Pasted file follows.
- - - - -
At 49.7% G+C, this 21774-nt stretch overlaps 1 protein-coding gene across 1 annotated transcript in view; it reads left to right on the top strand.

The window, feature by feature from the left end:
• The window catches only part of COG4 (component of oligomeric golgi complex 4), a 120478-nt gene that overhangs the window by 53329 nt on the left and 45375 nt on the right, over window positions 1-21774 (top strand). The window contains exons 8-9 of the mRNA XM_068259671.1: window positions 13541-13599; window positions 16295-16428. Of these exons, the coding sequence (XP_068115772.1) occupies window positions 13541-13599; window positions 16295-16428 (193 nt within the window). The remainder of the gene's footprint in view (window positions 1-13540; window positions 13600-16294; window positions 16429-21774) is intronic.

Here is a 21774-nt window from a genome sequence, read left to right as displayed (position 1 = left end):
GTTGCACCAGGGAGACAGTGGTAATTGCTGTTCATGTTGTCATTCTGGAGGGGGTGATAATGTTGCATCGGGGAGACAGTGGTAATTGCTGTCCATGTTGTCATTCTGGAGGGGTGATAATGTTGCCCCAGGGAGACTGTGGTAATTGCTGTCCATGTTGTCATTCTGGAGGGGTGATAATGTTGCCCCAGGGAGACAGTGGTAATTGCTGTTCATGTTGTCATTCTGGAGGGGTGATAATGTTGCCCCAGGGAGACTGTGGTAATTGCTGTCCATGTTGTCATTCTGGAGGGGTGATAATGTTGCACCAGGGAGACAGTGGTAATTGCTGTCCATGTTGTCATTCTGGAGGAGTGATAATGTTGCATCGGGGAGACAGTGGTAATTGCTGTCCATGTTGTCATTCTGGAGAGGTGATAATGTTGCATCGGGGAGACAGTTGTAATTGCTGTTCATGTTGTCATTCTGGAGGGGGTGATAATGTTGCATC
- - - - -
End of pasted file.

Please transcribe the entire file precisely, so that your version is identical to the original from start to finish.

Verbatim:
At 49.7% G+C, this 21774-nt stretch overlaps 1 protein-coding gene across 1 annotated transcript in view; it reads left to right on the top strand.

The window, feature by feature from the left end:
• The window catches only part of COG4 (component of oligomeric golgi complex 4), a 120478-nt gene that overhangs the window by 53329 nt on the left and 45375 nt on the right, over window positions 1-21774 (top strand). The window contains exons 8-9 of the mRNA XM_068259671.1: window positions 13541-13599; window positions 16295-16428. Of these exons, the coding sequence (XP_068115772.1) occupies window positions 13541-13599; window positions 16295-16428 (193 nt within the window). The remainder of the gene's footprint in view (window positions 1-13540; window positions 13600-16294; window positions 16429-21774) is intronic.

Here is a 21774-nt window from a genome sequence, read left to right as displayed (position 1 = left end):
GTTGCACCAGGGAGACAGTGGTAATTGCTGTTCATGTTGTCATTCTGGAGGGGGTGATAATGTTGCATCGGGGAGACAGTGGTAATTGCTGTCCATGTTGTCATTCTGGAGGGGTGATAATGTTGCCCCAGGGAGACTGTGGTAATTGCTGTCCATGTTGTCATTCTGGAGGGGTGATAATGTTGCCCCAGGGAGACAGTGGTAATTGCTGTTCATGTTGTCATTCTGGAGGGGTGATAATGTTGCCCCAGGGAGACTGTGGTAATTGCTGTCCATGTTGTCATTCTGGAGGGGTGATAATGTTGCACCAGGGAGACAGTGGTAATTGCTGTCCATGTTGTCATTCTGGAGGAGTGATAATGTTGCATCGGGGAGACAGTGGTAATTGCTGTCCATGTTGTCATTCTGGAGAGGTGATAATGTTGCATCGGGGAGACAGTTGTAATTGCTGTTCATGTTGTCATTCTGGAGGGGGTGATAATGTTGCATC